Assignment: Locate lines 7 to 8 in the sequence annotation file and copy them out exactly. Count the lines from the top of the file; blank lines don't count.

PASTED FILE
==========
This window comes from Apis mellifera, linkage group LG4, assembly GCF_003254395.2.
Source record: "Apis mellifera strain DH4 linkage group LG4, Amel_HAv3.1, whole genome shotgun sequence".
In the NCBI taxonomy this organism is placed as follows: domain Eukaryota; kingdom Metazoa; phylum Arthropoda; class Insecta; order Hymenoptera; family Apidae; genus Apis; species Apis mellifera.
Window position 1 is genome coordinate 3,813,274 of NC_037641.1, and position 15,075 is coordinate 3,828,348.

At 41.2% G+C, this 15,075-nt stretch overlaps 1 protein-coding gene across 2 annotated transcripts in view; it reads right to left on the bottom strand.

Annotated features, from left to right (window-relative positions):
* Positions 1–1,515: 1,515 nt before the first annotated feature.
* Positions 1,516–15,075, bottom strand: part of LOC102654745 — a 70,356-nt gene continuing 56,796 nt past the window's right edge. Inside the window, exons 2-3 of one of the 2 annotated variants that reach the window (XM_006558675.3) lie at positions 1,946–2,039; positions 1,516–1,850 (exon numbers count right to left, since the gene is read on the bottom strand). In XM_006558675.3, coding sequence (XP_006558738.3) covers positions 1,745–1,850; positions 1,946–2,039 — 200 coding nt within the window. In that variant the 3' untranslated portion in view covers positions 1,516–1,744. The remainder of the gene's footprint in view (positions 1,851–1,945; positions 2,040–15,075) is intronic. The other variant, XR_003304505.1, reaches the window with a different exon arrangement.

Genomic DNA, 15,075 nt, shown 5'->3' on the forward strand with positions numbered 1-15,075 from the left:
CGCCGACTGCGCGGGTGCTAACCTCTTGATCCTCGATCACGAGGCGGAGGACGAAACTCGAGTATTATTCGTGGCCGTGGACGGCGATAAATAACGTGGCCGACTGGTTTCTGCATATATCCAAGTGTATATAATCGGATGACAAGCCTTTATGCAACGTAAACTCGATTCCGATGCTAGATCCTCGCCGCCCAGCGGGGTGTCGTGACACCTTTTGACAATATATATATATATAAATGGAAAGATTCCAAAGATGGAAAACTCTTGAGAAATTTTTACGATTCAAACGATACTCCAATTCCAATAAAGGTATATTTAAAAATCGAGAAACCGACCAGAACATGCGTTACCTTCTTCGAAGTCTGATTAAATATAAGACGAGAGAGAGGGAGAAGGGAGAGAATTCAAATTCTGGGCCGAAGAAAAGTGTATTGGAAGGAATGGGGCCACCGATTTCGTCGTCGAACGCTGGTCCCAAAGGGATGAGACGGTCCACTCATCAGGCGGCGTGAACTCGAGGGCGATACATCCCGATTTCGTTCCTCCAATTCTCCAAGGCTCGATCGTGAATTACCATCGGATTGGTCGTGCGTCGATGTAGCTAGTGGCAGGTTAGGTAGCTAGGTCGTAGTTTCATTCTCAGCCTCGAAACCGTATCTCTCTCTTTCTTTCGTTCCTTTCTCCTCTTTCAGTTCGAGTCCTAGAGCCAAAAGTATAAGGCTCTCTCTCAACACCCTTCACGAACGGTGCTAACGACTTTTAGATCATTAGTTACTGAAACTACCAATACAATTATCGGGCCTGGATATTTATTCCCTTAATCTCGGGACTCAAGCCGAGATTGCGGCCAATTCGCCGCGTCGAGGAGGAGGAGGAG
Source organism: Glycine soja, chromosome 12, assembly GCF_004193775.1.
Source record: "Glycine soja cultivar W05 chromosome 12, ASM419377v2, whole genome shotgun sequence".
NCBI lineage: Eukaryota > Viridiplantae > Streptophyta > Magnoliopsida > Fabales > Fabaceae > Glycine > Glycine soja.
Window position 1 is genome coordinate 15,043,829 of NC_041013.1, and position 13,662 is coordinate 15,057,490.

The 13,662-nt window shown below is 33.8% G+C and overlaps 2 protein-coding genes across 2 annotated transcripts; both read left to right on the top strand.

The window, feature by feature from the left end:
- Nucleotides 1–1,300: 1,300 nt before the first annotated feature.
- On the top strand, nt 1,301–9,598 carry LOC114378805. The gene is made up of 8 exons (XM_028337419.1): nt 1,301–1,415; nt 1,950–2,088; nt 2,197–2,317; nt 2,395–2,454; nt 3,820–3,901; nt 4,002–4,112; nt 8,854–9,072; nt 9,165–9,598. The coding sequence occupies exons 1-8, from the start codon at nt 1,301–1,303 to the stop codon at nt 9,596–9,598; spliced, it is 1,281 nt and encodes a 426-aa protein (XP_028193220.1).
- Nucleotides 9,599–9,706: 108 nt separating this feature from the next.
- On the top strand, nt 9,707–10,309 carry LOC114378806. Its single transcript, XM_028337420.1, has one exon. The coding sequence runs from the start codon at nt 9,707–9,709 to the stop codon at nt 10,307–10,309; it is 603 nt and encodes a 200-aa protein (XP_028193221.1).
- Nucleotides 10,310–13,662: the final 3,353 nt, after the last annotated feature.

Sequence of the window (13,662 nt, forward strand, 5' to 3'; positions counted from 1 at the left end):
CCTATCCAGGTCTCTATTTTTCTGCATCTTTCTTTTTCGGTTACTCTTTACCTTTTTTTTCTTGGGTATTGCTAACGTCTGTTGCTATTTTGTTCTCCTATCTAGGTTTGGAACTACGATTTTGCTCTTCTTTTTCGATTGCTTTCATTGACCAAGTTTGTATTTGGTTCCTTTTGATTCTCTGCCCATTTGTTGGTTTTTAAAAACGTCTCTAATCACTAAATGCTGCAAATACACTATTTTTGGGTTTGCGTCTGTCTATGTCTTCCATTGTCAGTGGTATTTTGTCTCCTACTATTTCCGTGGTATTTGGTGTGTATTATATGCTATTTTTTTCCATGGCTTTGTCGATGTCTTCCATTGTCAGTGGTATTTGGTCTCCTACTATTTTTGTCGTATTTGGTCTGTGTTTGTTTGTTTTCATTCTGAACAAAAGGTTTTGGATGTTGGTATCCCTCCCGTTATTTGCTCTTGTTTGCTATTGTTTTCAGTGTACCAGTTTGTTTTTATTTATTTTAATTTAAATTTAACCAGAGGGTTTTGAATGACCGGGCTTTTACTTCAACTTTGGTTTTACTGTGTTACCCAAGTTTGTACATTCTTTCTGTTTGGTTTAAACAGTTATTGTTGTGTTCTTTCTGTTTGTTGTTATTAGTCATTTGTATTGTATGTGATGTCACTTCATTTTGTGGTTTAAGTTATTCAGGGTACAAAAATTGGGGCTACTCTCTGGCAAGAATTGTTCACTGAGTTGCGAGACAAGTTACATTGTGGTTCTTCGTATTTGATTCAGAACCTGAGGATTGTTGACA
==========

* Positions 1–1,515: 1,515 nt before the first annotated feature.
* Positions 1,516–15,075, bottom strand: part of LOC102654745 — a 70,356-nt gene continuing 56,796 nt past the window's right edge. Inside the window, exons 2-3 of one of the 2 annotated variants that reach the window (XM_006558675.3) lie at positions 1,946–2,039; positions 1,516–1,850 (exon numbers count right to left, since the gene is read on the bottom strand). In XM_006558675.3, coding sequence (XP_006558738.3) covers positions 1,745–1,850; positions 1,946–2,039 — 200 coding nt within the window. In that variant the 3' untranslated portion in view covers positions 1,516–1,744. The remainder of the gene's footprint in view (positions 1,851–1,945; positions 2,040–15,075) is intronic. The other variant, XR_003304505.1, reaches the window with a different exon arrangement.